New Zealand relatives of Tongans nervously wait for news from loved ones

It's just over 24 hours on from the eruption of the Hunga Tonga-Hunga Ha'apai underwater volcano and the wait continues for many trying to get information out of the Pacific nation.

Communications infrastructure has been damaged by the disaster, so news from the island has been severely limited for New Zealand relatives of Tongans.

It's an awful, anxious wait for news from Tonga. Faila Kivalu has a son in the capital, and a sister that she is gravely worried about.

"It's really impacted our life," Taniela Kivalu told Newshub. "We really want to hear from them."

Kivalu's sister Litani is living on the group of islands closest to the volcano - Ha'apai. 

These settlements are linked by a shallow causeway - you can see just how low-lying the land is. 

"With the strong wind, the sea just comes up to the island and some of the houses, but I'm sure with a tsunami, I'm sure they will wipe all the houses," Kivalu said. 

For families in Auckland, they saw videos of the tsunami hitting Tongatapu - and then nothing. 

"Imagine being over here and your parents are back there and all of a sudden, communication and everything is gone," the president of the Tongan Assemblies of God in NZ, Rev Lawrence Lenati, told Newshub.

"You hear there's no power, no phone lines, so the nation is just in darkness."

There are 82,000 Tongans in New Zealand, many of them awaiting news from loved ones.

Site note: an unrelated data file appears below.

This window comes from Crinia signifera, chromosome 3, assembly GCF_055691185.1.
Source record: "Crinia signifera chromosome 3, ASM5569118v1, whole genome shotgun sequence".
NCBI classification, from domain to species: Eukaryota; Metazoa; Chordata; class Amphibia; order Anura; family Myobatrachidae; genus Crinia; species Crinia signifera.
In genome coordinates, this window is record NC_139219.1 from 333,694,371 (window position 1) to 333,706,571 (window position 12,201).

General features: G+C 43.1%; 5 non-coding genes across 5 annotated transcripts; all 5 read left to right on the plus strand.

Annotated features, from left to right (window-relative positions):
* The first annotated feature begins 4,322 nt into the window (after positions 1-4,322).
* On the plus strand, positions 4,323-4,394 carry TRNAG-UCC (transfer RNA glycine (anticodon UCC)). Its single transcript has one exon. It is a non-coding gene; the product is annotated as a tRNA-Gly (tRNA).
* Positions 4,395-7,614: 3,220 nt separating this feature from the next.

Community leader Melino Maka's phone has been flooded with Tongan New Zealanders asking for news from the islands - he has none. 

"The way the communication has been for over 18 hours, it's a long time to wait and cross your fingers and hope for the best," Maka told Newshub. 

He's most concerned about low-lying land along with the Ha'apai Islands as well as the poorer low-lying areas near the capital Nuku'alofa.

"I'm deeply worried about them and hope that the scale of the damage is not as severe," Maka said. 

Thoughts have turned to the most likely immediate needs - food, and damage caused by ash, both to lungs and the water supply.

The message from the New Zealand Government to those wanting desperately to get in touch and to help out - sit tight. 

"My message has been just to be patient and remain calm. It's just too early," Minister for Pacific Peoples Aupito William Sio said.

But, after 24 hours with little word, it's an awfully long time to wait.

Watch the full story above.